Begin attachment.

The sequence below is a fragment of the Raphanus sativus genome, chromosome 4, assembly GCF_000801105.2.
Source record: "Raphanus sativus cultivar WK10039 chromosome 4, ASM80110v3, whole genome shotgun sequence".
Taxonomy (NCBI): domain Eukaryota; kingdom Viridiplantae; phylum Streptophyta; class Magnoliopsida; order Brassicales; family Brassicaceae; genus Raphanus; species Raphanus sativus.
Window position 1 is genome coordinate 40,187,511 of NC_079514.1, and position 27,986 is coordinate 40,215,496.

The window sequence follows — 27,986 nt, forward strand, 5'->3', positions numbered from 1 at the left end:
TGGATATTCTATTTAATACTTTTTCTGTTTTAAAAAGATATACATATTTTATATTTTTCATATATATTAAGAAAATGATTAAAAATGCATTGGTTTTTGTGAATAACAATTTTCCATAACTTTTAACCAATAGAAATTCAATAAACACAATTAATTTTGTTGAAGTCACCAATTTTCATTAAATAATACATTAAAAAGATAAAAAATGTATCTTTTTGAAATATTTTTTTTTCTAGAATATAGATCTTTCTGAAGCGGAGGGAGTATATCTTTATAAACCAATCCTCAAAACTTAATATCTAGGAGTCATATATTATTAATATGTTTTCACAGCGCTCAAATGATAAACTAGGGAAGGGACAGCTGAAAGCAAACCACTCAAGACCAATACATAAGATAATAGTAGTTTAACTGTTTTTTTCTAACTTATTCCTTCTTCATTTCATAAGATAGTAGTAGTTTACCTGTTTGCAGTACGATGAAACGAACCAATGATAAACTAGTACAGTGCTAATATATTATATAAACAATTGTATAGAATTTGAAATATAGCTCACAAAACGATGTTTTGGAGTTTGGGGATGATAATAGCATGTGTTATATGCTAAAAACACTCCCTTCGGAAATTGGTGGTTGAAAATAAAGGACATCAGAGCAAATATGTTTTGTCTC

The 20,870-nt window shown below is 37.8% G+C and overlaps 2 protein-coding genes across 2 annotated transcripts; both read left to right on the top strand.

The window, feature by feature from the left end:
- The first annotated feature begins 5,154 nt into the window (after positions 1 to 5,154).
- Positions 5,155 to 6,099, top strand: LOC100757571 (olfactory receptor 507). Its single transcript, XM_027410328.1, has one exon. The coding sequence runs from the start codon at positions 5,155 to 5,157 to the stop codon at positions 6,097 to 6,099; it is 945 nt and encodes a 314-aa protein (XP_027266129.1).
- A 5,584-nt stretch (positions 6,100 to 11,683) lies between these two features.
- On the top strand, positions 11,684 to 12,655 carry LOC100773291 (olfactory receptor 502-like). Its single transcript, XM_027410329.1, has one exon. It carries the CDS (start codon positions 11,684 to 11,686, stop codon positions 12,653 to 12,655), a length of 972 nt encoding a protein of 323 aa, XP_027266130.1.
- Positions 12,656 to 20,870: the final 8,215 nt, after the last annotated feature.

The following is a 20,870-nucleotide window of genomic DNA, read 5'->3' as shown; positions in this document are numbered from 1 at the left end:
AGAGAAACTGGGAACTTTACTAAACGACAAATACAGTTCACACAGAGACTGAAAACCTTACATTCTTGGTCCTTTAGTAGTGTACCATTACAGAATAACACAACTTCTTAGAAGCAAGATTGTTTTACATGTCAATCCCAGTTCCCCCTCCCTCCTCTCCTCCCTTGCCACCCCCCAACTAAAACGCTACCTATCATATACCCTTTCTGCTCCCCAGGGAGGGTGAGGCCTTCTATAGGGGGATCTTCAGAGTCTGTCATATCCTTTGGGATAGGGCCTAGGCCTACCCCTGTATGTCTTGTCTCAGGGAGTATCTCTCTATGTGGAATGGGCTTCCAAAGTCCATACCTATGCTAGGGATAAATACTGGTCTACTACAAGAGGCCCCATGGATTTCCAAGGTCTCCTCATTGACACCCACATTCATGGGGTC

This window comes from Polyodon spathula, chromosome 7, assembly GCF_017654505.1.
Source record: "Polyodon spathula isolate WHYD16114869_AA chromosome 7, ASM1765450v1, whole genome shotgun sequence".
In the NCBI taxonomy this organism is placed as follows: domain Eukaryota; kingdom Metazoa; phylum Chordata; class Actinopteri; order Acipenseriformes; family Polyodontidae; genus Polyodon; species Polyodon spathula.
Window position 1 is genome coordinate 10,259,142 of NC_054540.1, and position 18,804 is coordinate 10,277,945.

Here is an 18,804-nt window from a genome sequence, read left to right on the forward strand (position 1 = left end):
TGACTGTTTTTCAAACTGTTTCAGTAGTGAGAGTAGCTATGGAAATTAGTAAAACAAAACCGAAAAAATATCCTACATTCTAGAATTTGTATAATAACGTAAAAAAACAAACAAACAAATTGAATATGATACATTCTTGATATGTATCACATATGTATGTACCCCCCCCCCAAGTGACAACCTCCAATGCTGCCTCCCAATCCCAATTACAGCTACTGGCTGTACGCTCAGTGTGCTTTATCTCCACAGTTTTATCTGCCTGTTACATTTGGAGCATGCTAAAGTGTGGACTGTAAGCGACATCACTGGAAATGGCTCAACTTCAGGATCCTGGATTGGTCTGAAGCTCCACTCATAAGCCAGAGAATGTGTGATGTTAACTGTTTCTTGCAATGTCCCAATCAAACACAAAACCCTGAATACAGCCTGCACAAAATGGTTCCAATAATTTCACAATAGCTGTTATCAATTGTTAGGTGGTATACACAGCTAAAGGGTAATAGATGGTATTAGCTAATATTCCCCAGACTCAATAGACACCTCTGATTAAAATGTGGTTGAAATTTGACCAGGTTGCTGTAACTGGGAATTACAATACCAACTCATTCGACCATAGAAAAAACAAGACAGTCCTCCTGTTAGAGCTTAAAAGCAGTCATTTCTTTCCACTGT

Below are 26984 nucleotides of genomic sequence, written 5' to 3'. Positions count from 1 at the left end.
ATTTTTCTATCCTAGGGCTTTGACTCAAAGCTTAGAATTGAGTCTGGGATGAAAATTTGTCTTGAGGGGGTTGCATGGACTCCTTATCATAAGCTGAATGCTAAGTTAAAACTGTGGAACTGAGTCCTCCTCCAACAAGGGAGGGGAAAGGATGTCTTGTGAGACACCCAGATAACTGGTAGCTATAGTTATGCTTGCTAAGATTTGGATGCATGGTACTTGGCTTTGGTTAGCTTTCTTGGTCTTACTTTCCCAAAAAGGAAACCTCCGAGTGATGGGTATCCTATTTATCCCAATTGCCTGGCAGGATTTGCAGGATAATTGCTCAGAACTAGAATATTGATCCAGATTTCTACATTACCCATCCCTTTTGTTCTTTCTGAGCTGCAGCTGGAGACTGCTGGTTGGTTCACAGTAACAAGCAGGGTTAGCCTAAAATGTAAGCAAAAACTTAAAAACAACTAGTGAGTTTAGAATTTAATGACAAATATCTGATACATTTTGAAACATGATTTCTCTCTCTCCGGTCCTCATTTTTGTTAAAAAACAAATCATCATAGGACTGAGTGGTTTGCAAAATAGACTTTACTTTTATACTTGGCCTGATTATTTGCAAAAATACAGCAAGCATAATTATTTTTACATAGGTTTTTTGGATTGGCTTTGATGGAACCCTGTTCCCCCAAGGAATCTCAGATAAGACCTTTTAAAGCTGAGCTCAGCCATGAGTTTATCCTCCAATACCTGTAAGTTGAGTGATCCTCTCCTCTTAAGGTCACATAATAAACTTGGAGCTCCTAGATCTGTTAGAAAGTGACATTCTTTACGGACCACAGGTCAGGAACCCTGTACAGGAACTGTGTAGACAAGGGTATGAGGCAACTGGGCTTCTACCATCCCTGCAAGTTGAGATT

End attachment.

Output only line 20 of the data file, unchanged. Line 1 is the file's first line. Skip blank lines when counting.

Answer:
Here is an 18,804-nt window from a genome sequence, read left to right on the forward strand (position 1 = left end):